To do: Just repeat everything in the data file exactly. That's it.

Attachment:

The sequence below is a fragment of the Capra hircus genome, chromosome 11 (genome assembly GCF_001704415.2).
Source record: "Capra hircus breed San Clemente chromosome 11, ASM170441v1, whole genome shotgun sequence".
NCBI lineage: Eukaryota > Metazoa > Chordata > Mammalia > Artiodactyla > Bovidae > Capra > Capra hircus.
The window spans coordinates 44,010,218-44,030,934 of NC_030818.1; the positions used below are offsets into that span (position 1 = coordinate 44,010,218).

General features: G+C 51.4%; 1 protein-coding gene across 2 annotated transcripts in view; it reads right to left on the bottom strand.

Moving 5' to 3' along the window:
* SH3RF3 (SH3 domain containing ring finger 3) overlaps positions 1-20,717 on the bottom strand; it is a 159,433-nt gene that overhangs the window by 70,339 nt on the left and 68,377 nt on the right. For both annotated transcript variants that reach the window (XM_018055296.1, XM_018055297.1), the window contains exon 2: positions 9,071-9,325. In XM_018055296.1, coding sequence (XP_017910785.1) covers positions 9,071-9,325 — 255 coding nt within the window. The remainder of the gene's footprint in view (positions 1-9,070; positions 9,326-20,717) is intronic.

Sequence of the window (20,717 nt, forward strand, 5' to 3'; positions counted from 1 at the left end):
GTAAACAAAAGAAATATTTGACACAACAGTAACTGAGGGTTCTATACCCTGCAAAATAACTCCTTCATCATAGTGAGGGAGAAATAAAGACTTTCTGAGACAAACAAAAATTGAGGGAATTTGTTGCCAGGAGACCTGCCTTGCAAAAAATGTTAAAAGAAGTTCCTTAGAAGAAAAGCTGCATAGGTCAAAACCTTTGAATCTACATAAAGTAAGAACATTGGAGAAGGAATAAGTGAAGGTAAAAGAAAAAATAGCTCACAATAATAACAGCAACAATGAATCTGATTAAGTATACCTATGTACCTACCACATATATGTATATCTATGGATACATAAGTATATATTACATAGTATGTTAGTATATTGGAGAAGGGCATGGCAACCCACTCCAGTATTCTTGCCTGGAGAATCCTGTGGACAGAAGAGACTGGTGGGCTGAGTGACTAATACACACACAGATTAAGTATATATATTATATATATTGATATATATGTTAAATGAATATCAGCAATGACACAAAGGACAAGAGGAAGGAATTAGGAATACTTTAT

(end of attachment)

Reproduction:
The sequence below is a fragment of the Capra hircus genome, chromosome 11 (genome assembly GCF_001704415.2).
Source record: "Capra hircus breed San Clemente chromosome 11, ASM170441v1, whole genome shotgun sequence".
NCBI lineage: Eukaryota > Metazoa > Chordata > Mammalia > Artiodactyla > Bovidae > Capra > Capra hircus.
The window spans coordinates 44,010,218-44,030,934 of NC_030818.1; the positions used below are offsets into that span (position 1 = coordinate 44,010,218).

General features: G+C 51.4%; 1 protein-coding gene across 2 annotated transcripts in view; it reads right to left on the bottom strand.

Moving 5' to 3' along the window:
* SH3RF3 (SH3 domain containing ring finger 3) overlaps positions 1-20,717 on the bottom strand; it is a 159,433-nt gene that overhangs the window by 70,339 nt on the left and 68,377 nt on the right. For both annotated transcript variants that reach the window (XM_018055296.1, XM_018055297.1), the window contains exon 2: positions 9,071-9,325. In XM_018055296.1, coding sequence (XP_017910785.1) covers positions 9,071-9,325 — 255 coding nt within the window. The remainder of the gene's footprint in view (positions 1-9,070; positions 9,326-20,717) is intronic.

Sequence of the window (20,717 nt, forward strand, 5' to 3'; positions counted from 1 at the left end):
GTAAACAAAAGAAATATTTGACACAACAGTAACTGAGGGTTCTATACCCTGCAAAATAACTCCTTCATCATAGTGAGGGAGAAATAAAGACTTTCTGAGACAAACAAAAATTGAGGGAATTTGTTGCCAGGAGACCTGCCTTGCAAAAAATGTTAAAAGAAGTTCCTTAGAAGAAAAGCTGCATAGGTCAAAACCTTTGAATCTACATAAAGTAAGAACATTGGAGAAGGAATAAGTGAAGGTAAAAGAAAAAATAGCTCACAATAATAACAGCAACAATGAATCTGATTAAGTATACCTATGTACCTACCACATATATGTATATCTATGGATACATAAGTATATATTACATAGTATGTTAGTATATTGGAGAAGGGCATGGCAACCCACTCCAGTATTCTTGCCTGGAGAATCCTGTGGACAGAAGAGACTGGTGGGCTGAGTGACTAATACACACACAGATTAAGTATATATATTATATATATTGATATATATGTTAAATGAATATCAGCAATGACACAAAGGACAAGAGGAAGGAATTAGGAATACTTTAT